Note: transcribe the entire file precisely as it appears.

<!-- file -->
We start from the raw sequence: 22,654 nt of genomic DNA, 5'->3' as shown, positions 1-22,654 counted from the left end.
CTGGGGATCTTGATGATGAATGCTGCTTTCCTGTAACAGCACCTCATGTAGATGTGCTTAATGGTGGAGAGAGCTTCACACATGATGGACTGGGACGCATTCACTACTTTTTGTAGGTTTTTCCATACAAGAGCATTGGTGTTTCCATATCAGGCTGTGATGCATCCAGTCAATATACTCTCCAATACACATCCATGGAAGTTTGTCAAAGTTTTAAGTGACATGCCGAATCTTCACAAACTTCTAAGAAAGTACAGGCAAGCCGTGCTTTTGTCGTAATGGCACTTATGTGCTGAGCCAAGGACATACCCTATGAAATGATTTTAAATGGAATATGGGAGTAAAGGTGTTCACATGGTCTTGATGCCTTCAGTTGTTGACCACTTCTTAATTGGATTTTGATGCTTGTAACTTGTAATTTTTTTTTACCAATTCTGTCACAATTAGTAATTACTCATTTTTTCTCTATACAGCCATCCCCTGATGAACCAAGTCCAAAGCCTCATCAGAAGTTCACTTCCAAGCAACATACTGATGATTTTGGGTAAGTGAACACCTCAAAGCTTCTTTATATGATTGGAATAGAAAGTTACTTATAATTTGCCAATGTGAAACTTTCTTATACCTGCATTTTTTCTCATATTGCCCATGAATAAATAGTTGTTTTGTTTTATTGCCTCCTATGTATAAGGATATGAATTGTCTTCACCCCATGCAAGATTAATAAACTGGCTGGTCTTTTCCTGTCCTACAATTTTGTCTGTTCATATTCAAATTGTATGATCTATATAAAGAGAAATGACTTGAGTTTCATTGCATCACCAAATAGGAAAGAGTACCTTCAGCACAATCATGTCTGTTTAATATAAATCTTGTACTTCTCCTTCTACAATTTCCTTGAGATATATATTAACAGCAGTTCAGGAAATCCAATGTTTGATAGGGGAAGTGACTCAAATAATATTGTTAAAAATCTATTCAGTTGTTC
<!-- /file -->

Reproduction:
We start from the raw sequence: 22,654 nt of genomic DNA, 5'->3' as shown, positions 1-22,654 counted from the left end.
CTGGGGATCTTGATGATGAATGCTGCTTTCCTGTAACAGCACCTCATGTAGATGTGCTTAATGGTGGAGAGAGCTTCACACATGATGGACTGGGACGCATTCACTACTTTTTGTAGGTTTTTCCATACAAGAGCATTGGTGTTTCCATATCAGGCTGTGATGCATCCAGTCAATATACTCTCCAATACACATCCATGGAAGTTTGTCAAAGTTTTAAGTGACATGCCGAATCTTCACAAACTTCTAAGAAAGTACAGGCAAGCCGTGCTTTTGTCGTAATGGCACTTATGTGCTGAGCCAAGGACATACCCTATGAAATGATTTTAAATGGAATATGGGAGTAAAGGTGTTCACATGGTCTTGATGCCTTCAGTTGTTGACCACTTCTTAATTGGATTTTGATGCTTGTAACTTGTAATTTTTTTTTACCAATTCTGTCACAATTAGTAATTACTCATTTTTTCTCTATACAGCCATCCCCTGATGAACCAAGTCCAAAGCCTCATCAGAAGTTCACTTCCAAGCAACATACTGATGATTTTGGGTAAGTGAACACCTCAAAGCTTCTTTATATGATTGGAATAGAAAGTTACTTATAATTTGCCAATGTGAAACTTTCTTATACCTGCATTTTTTCTCATATTGCCCATGAATAAATAGTTGTTTTGTTTTATTGCCTCCTATGTATAAGGATATGAATTGTCTTCACCCCATGCAAGATTAATAAACTGGCTGGTCTTTTCCTGTCCTACAATTTTGTCTGTTCATATTCAAATTGTATGATCTATATAAAGAGAAATGACTTGAGTTTCATTGCATCACCAAATAGGAAAGAGTACCTTCAGCACAATCATGTCTGTTTAATATAAATCTTGTACTTCTCCTTCTACAATTTCCTTGAGATATATATTAACAGCAGTTCAGGAAATCCAATGTTTGATAGGGGAAGTGACTCAAATAATATTGTTAAAAATCTATTCAGTTGTTC